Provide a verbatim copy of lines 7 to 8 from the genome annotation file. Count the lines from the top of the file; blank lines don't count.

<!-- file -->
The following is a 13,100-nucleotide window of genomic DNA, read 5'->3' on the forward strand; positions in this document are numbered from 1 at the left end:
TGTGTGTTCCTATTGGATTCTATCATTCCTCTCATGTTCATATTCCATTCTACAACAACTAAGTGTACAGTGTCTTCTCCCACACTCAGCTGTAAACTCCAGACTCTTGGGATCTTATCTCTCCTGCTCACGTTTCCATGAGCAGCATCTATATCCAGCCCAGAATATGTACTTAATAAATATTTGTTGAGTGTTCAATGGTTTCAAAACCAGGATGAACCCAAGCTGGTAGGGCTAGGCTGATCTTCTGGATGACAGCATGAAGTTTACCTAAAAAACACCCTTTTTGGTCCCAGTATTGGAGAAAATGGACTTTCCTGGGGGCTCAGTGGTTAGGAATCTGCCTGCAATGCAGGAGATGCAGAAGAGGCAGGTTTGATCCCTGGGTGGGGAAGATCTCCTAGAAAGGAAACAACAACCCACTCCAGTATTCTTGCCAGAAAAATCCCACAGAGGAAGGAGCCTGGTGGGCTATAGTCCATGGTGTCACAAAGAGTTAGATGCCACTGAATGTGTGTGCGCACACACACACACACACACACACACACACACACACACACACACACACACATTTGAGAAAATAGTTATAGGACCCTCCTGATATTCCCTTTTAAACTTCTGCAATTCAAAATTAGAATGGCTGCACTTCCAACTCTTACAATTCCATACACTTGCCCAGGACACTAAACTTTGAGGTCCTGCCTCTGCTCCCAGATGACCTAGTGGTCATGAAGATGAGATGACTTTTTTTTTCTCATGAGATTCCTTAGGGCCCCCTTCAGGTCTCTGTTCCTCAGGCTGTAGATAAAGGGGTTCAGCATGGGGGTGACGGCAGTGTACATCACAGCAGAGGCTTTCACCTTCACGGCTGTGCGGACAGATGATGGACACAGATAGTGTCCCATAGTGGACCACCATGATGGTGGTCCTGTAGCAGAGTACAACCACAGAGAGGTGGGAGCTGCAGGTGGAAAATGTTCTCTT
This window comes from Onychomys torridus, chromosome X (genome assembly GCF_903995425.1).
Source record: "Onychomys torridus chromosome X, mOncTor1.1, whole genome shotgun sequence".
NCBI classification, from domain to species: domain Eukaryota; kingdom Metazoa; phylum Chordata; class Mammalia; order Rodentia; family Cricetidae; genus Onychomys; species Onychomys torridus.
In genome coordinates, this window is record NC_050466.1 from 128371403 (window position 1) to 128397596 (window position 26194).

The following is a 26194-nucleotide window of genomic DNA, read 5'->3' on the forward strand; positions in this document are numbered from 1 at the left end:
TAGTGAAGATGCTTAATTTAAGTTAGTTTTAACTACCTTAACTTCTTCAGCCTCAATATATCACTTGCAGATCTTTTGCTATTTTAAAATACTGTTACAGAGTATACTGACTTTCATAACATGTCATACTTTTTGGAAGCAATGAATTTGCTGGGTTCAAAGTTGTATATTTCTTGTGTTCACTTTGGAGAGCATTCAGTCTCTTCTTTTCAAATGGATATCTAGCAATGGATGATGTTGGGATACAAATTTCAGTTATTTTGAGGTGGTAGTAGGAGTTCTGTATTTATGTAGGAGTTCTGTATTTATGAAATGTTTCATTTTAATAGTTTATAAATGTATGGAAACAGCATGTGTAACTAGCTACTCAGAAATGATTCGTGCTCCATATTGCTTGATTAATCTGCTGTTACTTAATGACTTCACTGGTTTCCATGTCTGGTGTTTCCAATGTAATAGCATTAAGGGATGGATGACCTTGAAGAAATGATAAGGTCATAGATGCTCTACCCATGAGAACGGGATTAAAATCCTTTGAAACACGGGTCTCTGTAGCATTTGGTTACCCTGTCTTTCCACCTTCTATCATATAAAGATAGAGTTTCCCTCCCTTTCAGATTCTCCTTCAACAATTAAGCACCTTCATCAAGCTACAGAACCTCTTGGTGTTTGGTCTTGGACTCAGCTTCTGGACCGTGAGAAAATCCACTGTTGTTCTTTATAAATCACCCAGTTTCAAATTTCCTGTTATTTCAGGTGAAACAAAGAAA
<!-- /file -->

The following is a 26194-nucleotide window of genomic DNA, read 5'->3' on the forward strand; positions in this document are numbered from 1 at the left end:
TAGTGAAGATGCTTAATTTAAGTTAGTTTTAACTACCTTAACTTCTTCAGCCTCAATATATCACTTGCAGATCTTTTGCTATTTTAAAATACTGTTACAGAGTATACTGACTTTCATAACATGTCATACTTTTTGGAAGCAATGAATTTGCTGGGTTCAAAGTTGTATATTTCTTGTGTTCACTTTGGAGAGCATTCAGTCTCTTCTTTTCAAATGGATATCTAGCAATGGATGATGTTGGGATACAAATTTCAGTTATTTTGAGGTGGTAGTAGGAGTTCTGTATTTATGTAGGAGTTCTGTATTTATGAAATGTTTCATTTTAATAGTTTATAAATGTATGGAAACAGCATGTGTAACTAGCTACTCAGAAATGATTCGTGCTCCATATTGCTTGATTAATCTGCTGTTACTTAATGACTTCACTGGTTTCCATGTCTGGTGTTTCCAATGTAATAGCATTAAGGGATGGATGACCTTGAAGAAATGATAAGGTCATAGATGCTCTACCCATGAGAACGGGATTAAAATCCTTTGAAACACGGGTCTCTGTAGCATTTGGTTACCCTGTCTTTCCACCTTCTATCATATAAAGATAGAGTTTCCCTCCCTTTCAGATTCTCCTTCAACAATTAAGCACCTTCATCAAGCTACAGAACCTCTTGGTGTTTGGTCTTGGACTCAGCTTCTGGACCGTGAGAAAATCCACTGTTGTTCTTTATAAATCACCCAGTTTCAAATTTCCTGTTATTTCAGGTGAAACAAAGAAA